I’ve been engaged for over 2 years. Want to know why? It’s not crippling social anxiety or fear of commitment (I live AND work with my partner), it’s because weddings are fucking expensive. According to the Washington Post, there’s a seriously growing demand for wedding loans. In fact, Earnest (an online lending company) reports that demand for wedding loans have quadrupled over the last year and are their fastest growing product offering.
At face value, it makes sense–the church basement and homemade cake don’t cut it anymore. We all want that Instagram-worthy wedding.
I want a gorgeous wedding. I want the cute branded hashtag. However, the last thing we should want is more debt. The average wedding in the U.S costs $30,000, and with many of these loans coming in at 5% – 18%, you could end up paying an additional $5,000 for your one day of bliss.
Before you start filling out that online loan application, let me give you a few reasons to reconsider.
You could use that money as a down payment on an income-producing property.
I know, it’s not as sexy. But the purpose of a wedding is to start building a future with someone. As we’ve learned from crippling student loan debt, starting off your future in the negative doesn’t feel great. Instead of spending $35,000 on one day (including the loan interest), consider using it as a 20% down payment on a $175,000 multi-family property or a house. You can live in one of the units, and rent out the other ones. If you choose to purchase a home, get an extra bedroom or two and rent them out on AirBnb. Real estate is one of the only assets that appreciate incredibly quickly over time, and would be a much better loan than one that will never make you money. Sorry fam, love doesn’t generate lucrative returns.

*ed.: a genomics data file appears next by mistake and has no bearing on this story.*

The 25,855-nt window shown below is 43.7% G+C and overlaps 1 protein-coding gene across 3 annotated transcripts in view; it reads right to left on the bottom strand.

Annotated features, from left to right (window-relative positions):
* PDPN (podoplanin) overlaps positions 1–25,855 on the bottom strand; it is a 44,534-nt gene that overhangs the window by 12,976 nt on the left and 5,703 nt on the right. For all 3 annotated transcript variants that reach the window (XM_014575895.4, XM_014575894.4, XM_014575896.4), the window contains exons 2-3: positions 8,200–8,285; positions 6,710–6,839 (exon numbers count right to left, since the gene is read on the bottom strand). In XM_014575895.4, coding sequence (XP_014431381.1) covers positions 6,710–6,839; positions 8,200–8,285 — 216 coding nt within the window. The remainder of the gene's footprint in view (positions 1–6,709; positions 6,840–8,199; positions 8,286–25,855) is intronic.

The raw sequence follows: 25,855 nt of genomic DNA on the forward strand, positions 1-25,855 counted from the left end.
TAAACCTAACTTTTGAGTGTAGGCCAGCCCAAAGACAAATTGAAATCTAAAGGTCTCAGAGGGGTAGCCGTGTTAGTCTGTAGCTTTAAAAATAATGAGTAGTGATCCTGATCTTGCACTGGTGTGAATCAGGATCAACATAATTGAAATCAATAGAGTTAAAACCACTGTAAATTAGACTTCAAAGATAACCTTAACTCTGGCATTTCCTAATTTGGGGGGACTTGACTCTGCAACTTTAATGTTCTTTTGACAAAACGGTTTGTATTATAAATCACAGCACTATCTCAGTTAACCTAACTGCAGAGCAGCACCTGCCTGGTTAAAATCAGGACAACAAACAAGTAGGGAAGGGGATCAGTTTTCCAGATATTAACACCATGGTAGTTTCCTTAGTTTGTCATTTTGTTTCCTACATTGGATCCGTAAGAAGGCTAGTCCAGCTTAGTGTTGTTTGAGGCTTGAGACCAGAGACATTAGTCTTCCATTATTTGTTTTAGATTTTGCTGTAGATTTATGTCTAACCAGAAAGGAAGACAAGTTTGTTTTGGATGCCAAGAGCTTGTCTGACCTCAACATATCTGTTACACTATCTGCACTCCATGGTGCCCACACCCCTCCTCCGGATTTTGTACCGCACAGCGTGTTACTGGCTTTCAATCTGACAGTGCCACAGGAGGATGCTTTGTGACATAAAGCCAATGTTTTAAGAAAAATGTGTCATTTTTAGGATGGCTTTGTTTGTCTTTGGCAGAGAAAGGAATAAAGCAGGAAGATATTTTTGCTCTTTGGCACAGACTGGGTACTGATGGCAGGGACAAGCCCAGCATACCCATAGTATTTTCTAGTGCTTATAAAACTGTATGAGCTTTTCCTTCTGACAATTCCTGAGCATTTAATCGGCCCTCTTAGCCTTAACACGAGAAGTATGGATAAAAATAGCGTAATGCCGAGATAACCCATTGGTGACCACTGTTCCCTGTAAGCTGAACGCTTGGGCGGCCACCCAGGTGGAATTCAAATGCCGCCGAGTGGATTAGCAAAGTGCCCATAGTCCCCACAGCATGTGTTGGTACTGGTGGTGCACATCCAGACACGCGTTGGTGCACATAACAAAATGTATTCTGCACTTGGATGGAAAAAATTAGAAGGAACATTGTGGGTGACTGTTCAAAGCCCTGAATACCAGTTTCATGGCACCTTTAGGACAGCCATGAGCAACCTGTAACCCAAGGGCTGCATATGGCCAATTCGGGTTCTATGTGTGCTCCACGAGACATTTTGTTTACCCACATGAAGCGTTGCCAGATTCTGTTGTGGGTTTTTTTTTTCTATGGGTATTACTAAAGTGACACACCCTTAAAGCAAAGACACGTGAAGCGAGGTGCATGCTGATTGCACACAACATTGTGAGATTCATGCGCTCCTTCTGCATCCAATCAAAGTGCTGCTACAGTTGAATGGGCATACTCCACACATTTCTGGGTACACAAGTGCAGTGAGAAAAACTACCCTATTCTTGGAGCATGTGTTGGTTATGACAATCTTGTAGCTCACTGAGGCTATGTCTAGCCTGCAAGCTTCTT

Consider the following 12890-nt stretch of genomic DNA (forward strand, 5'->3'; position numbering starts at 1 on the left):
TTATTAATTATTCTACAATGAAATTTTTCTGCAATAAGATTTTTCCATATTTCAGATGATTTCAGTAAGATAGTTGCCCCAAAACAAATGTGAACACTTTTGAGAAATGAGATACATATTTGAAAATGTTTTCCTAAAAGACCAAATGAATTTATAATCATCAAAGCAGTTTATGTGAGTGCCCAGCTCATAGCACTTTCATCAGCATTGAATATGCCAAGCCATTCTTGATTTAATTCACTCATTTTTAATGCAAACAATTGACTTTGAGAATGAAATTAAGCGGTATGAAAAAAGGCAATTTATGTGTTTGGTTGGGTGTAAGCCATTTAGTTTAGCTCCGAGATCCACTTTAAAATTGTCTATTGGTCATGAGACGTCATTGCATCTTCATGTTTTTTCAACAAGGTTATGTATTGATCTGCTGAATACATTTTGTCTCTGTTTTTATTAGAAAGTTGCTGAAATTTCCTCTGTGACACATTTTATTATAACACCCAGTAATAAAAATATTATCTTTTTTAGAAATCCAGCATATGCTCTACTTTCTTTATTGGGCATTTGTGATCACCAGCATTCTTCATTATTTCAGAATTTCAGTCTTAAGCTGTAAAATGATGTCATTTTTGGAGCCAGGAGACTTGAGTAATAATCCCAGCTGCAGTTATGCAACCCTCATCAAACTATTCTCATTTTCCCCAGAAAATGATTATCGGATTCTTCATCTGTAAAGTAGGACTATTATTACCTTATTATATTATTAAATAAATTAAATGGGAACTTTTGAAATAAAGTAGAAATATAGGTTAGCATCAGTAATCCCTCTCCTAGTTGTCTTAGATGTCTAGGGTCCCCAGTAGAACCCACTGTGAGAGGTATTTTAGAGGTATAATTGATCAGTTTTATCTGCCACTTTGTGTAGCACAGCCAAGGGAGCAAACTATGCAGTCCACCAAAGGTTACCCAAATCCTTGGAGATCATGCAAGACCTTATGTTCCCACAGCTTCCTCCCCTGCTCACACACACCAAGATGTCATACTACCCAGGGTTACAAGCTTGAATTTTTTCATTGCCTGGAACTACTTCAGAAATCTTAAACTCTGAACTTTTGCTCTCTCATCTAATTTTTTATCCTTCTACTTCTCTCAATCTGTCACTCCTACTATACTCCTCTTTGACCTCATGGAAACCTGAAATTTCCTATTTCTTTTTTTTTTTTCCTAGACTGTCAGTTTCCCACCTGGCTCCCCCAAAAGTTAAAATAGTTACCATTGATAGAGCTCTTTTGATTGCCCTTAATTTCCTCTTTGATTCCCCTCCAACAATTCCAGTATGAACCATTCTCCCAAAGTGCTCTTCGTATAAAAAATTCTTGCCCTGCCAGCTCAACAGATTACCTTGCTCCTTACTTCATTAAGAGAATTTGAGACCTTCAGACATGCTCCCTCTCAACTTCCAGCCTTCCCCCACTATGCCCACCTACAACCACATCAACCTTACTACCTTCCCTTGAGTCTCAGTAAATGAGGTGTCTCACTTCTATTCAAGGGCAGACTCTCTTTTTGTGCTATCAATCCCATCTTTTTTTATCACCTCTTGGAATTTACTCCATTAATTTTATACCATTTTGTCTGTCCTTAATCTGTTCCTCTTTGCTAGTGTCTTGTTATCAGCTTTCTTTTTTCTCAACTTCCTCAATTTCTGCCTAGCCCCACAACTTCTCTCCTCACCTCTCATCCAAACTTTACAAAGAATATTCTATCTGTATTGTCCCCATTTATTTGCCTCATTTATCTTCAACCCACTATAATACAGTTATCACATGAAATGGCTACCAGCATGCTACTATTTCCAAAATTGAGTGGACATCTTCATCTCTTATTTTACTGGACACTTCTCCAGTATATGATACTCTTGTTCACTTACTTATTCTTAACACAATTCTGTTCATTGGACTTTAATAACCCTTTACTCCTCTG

You could use that money to pay down debt, like your student loans.
I know, even LESS sexy. What better way to own your future than paying down your debt? Getting married can also change your debt payments. If your combined income is significantly more than when you were single, you may find yourself ineligible for a number of income-driven student loan repayment plans. Before getting married (and especially before taking out a loan to get married), make sure you understand what implications it has for your current debt burden.
Used properly, loans should help your future. Not hinder it.
We live in a debt-filled society, but it doesn’t have to be that way. Use loans only when you must and only when it truly benefits you. For example, putting monthly purchases on a credit card that you diligently pay off at the end of every month is smart because you have better predictability of your bank account (this also helps build your credit). Purchasing a multi-family home or securing a business loan is investing in assets that will likely provide you more money in the future. A wedding loan does literally nothing for your future.
What’s the harm in waiting?
I know, waiting isn’t for everyone. I just wanted to remind you it’s an option. In the time I’ve been engaged, my partner and I have managed to purchase our first rental property and pay off all our credit card debt and student loans. Neither would have been possible if we had spent our savings on a wedding.
I’ll leave you with this: The #1 thing couples fight about is money. We already have so. much. debt. Why get into more when you’re taking your first steps together?
Have you had experience with a wedding loan gone awry? Let me know in the comments!